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The Quinnipiac Chronicle

The Student News Site of Quinnipiac University

The Quinnipiac Chronicle

The Student News Site of Quinnipiac University

The Quinnipiac Chronicle

    Obstacles don’t stop ESPN’s Steele from achieving dreams

    Sage Steele of ESPN spoke to a filled-to-capacity room in Tator Hall about the trials and tribulations of not only making it as a journalist, but as a female in sports journalism.

    “You’re a girl in a boy’s world,” Steele said. “But be in it for the right reasons or don’t do it.”

    Steele, who visited campus on Tuesday Nov. 6, captivated the room, packed with aspiring journalists ranging from undergrad freshmen to graduate students, with anecdotes from throughout her career.

    After working her way up from small markets, Steele was hired by ESPN in February 2007. Though a position at ESPN is appealing to many, Steele said she was not in it for the prestige.

    “I didn’t get into this for that glamorous side that everybody talks about and sees, I wanted to talk about sports,” she said.

    Steele said that in eighth grade she realized her passion and if she “couldn’t play [sports] then I wanted to talk about them.” Although her parents encouraged her to be a nurse for the job security and pay, she pursued her dream.

    Steele stressed the importance of versatility in journalism, especially when looking for a position on-air. In her first job at a TV station in Indiana, she worked behind the scenes writing, editing and shooting.

    “For those of you aspiring to be on-air [versatility] is huge because you have a full appreciation for what it takes to put a show together,” she said. “As an on-air person I would encourage you to get as much experience possible behind the scenes producing.”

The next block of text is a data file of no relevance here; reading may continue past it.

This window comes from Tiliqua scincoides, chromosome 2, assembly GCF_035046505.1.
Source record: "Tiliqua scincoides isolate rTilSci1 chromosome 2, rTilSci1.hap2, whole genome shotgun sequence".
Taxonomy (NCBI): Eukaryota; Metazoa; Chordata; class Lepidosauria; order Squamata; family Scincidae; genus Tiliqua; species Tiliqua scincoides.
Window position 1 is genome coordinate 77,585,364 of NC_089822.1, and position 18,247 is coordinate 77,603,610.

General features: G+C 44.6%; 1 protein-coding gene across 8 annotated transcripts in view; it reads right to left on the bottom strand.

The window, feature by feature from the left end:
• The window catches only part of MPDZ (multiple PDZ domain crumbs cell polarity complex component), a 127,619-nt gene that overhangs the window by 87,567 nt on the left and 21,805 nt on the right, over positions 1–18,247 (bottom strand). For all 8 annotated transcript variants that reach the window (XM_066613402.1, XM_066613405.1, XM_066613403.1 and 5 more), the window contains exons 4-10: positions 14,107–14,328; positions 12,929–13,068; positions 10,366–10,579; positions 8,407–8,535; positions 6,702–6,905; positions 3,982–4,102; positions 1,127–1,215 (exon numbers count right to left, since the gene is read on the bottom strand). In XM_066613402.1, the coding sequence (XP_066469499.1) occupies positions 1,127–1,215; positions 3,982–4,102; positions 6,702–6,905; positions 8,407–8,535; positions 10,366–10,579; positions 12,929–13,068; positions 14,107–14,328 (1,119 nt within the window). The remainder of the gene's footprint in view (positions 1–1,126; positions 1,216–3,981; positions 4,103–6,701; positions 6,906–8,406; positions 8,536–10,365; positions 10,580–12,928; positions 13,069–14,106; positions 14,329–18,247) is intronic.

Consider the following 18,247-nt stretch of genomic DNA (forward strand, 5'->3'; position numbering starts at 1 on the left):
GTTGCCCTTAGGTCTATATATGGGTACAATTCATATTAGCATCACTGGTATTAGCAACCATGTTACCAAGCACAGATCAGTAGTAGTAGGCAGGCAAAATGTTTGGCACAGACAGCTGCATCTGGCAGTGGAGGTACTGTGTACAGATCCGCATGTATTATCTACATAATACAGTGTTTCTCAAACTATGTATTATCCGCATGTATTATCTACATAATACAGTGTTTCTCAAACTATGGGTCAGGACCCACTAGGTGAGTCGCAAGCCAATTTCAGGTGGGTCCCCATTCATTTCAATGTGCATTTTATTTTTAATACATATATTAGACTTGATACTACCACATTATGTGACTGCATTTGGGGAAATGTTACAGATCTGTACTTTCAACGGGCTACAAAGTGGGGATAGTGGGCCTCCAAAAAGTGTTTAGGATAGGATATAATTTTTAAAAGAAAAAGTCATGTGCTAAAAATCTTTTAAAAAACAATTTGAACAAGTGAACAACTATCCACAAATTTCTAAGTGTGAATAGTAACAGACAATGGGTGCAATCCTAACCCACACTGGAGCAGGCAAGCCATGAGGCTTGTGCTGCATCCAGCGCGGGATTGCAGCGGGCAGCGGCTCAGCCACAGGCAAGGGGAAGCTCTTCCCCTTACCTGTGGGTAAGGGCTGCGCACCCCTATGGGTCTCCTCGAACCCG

Steele explained with a career in the public eye comes criticism from every direction. As the first African American sportscaster for WISH-TV, a CBS affiliate, in Indianapolis during the 1997 Final Four, Steele got a crash course in viewers’ cruel opinions.

    “I got some good hate mail, I got some ugliness, heard a lot of bad things [about my performance] but also about as a woman doing [sports] and I also [got] some racial things,” she said. “It was tough, but it made me better.”

    However, she also explained the importance of learning from mistakes and the harsh opinions of bosses and viewers.

    “I still make mistakes but part of it is to master those things and to be responsible for the names and the facts and the stats,” she said.

    Although Steele loves her job, as a wife and mother of three she said: “I’m a mom first and don’t want to let go of those responsibilities.”

    Reinforcing the importance of family was the attendance of Steele’s mother and father, who have encouraged and helped her throughout her life.

    Steele explained the difficulties that come with balancing her family life with career but advised those in attendance to not set aside personal goals.

    “Most of all, love what you’re doing. It’s not an easy profession,” she said. “You can be a fan but you can’t be a fan on the air. You can’t be a fan when you’re asking questions. Keep your morals. Keep your values. Do your job and have a blast.”

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